By Ahmed El-Medany
In contrast to their prevalence in the overall disease population, Black individuals were considerably underrepresented in trials that affirmed the United States’ Food and Drug Administration’s (FDA) approval of 24 CVD treatments, researchers reported.A cross-sectional study by Chen and Li evaluated the representation status of Black and White Americans in clinical drug trials by calculating the participation to prevalence ratio (PPR). PPR <0.8 or >1.2 were defined as either underrepresentation or overrepresentation of a particular ethnic group, respectively.
Total enrolment across all trials was 187,294 participants, of whom 2.9% were Black and 83.1% were white. According to the study, the PPR was less than 0.8 for Black participants in every clinical trial. The researchers found that the highest PPR for Black participants was 0.52 for hypertension trials and the lowest PPR was 0.072, observed in hypercholesterolaemia trials.
‘Although substantial efforts have been made to reduce racial inequity in clinical trials participation, previous studies have indicated that the enrolment of Black U.S. participants in CVD trials was still disappointing and that significant racial disparities have persisted over the past 15 years,’ Chen and Li wrote. ‘More effective strategies (eg, a 10% to 50% accrual rate of minority groups in clinical trials) are required to enhance the enrolment of Black participants in CVD clinical trials.’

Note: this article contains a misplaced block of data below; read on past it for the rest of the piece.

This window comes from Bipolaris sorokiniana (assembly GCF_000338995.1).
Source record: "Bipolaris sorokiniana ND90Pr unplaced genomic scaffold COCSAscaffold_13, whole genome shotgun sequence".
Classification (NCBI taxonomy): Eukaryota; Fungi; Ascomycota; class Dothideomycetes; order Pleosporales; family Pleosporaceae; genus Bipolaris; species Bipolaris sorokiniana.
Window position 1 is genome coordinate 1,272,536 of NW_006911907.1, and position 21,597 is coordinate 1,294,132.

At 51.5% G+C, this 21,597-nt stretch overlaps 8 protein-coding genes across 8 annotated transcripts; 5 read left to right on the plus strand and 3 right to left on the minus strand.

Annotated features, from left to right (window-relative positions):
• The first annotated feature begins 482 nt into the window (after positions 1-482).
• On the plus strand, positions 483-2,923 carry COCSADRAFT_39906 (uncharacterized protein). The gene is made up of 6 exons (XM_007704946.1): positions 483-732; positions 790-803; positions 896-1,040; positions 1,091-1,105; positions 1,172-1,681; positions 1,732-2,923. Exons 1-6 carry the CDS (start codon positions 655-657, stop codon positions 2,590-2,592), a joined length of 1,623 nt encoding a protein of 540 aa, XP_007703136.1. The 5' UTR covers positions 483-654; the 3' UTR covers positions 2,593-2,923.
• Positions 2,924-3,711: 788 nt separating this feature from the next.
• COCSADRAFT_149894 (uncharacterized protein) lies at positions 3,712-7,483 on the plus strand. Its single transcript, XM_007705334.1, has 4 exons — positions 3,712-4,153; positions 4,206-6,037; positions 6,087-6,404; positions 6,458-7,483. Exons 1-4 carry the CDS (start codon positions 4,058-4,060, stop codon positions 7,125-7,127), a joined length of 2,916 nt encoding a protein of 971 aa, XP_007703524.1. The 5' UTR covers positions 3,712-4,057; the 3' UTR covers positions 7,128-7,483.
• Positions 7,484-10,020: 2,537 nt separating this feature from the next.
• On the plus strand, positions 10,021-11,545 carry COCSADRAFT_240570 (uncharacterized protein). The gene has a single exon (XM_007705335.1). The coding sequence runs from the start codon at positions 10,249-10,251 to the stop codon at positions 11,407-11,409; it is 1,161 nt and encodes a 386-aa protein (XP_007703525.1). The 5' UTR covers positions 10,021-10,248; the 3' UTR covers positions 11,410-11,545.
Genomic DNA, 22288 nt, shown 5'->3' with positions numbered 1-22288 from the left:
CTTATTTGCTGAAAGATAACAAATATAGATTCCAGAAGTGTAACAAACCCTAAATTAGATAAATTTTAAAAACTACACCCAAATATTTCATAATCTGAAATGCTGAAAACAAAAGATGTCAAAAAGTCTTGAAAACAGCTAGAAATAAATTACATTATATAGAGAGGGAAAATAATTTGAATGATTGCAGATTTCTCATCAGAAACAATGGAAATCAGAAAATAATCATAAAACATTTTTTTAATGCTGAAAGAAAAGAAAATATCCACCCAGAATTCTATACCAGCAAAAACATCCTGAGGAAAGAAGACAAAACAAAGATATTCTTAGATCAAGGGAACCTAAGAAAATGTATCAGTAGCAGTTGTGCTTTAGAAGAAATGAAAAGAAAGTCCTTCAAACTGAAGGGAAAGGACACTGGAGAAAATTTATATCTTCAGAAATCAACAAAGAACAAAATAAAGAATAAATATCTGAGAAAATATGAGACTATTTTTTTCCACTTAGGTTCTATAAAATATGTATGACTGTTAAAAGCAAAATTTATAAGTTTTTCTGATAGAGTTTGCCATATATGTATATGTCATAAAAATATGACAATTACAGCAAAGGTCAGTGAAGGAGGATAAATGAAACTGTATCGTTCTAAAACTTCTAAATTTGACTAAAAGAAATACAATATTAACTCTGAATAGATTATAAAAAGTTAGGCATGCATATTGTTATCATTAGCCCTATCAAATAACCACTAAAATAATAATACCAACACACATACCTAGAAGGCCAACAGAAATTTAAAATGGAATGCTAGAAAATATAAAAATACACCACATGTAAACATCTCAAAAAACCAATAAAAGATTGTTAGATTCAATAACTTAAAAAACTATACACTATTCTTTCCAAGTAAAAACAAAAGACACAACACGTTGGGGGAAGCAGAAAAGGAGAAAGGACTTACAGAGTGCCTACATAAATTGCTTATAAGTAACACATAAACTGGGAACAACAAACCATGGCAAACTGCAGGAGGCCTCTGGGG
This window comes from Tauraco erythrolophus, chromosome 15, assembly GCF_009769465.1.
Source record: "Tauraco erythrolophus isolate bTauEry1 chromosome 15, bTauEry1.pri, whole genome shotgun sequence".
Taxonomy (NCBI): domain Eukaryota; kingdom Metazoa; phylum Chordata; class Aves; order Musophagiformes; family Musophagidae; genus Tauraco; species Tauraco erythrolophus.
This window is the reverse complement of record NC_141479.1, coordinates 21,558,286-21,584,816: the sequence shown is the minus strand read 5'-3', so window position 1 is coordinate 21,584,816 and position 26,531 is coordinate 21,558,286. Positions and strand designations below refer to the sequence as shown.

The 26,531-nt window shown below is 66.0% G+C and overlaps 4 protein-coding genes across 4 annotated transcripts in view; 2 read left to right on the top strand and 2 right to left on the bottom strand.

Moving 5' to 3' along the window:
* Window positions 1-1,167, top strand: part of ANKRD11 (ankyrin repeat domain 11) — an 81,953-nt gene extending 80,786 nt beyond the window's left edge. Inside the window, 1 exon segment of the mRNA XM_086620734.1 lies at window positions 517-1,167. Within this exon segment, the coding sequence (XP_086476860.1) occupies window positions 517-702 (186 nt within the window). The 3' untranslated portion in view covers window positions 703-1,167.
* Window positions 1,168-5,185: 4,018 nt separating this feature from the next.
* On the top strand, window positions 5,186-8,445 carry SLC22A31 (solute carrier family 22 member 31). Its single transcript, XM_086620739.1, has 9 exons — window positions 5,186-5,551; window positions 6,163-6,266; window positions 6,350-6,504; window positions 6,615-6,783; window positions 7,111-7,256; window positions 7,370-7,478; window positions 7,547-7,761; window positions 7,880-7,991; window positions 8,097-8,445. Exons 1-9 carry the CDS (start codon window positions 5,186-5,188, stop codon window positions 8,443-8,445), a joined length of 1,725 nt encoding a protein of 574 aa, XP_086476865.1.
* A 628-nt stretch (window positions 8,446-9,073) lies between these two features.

Figure legend: A, The vertical dashed line at participation to prevalence ratio (PPR) of 0.8 indicates that lower values represent underrepresentation, and the dashed line of 1.2 indicates that higher values represent overrepresentation. Values from 0.8 to 1.2 indicate that the proportion of the group in clinical trials nearly equals its proportion in the disease population. B, An annual breakdown shows underrepresentation by Black US residents in cardiovascular drug trials.
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Figure taken from Chen S, Li J. Participation of Black US Residents in Clinical Trials of 24 Cardiovascular Drugs Granted FDA Approval, 2006-2020. JAMA Netw Open. 2021;4(3):e212640. doi:10.1001/jamanetworkopen.2021.2640.